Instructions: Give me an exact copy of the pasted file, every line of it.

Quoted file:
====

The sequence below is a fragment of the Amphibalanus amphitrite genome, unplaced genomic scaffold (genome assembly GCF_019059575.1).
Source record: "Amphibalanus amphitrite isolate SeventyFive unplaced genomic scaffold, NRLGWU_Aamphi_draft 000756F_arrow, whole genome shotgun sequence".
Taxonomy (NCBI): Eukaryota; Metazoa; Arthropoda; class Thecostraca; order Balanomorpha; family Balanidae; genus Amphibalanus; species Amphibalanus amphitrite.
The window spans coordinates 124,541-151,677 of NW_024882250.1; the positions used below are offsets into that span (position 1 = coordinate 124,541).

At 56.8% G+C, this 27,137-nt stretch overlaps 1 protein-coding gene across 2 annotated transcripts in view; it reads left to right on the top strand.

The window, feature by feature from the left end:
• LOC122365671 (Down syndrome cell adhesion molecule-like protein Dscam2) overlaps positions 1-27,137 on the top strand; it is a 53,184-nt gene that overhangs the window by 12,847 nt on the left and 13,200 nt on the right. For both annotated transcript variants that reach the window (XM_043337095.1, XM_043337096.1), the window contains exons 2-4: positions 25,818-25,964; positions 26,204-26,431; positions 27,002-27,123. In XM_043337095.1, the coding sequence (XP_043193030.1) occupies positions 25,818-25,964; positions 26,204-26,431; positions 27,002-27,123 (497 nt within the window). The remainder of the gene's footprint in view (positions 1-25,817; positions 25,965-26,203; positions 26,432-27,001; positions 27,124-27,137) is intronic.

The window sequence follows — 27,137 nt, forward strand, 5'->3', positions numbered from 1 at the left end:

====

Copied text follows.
The sequence below is a fragment of the Amphibalanus amphitrite genome, unplaced genomic scaffold (genome assembly GCF_019059575.1).
Source record: "Amphibalanus amphitrite isolate SeventyFive unplaced genomic scaffold, NRLGWU_Aamphi_draft 000756F_arrow, whole genome shotgun sequence".
Taxonomy (NCBI): Eukaryota; Metazoa; Arthropoda; class Thecostraca; order Balanomorpha; family Balanidae; genus Amphibalanus; species Amphibalanus amphitrite.
The window spans coordinates 124,541-151,677 of NW_024882250.1; the positions used below are offsets into that span (position 1 = coordinate 124,541).

At 56.8% G+C, this 27,137-nt stretch overlaps 1 protein-coding gene across 2 annotated transcripts in view; it reads left to right on the top strand.

The window, feature by feature from the left end:
• LOC122365671 (Down syndrome cell adhesion molecule-like protein Dscam2) overlaps positions 1-27,137 on the top strand; it is a 53,184-nt gene that overhangs the window by 12,847 nt on the left and 13,200 nt on the right. For both annotated transcript variants that reach the window (XM_043337095.1, XM_043337096.1), the window contains exons 2-4: positions 25,818-25,964; positions 26,204-26,431; positions 27,002-27,123. In XM_043337095.1, the coding sequence (XP_043193030.1) occupies positions 25,818-25,964; positions 26,204-26,431; positions 27,002-27,123 (497 nt within the window). The remainder of the gene's footprint in view (positions 1-25,817; positions 25,965-26,203; positions 26,432-27,001; positions 27,124-27,137) is intronic.

The window sequence follows — 27,137 nt, forward strand, 5'->3', positions numbered from 1 at the left end: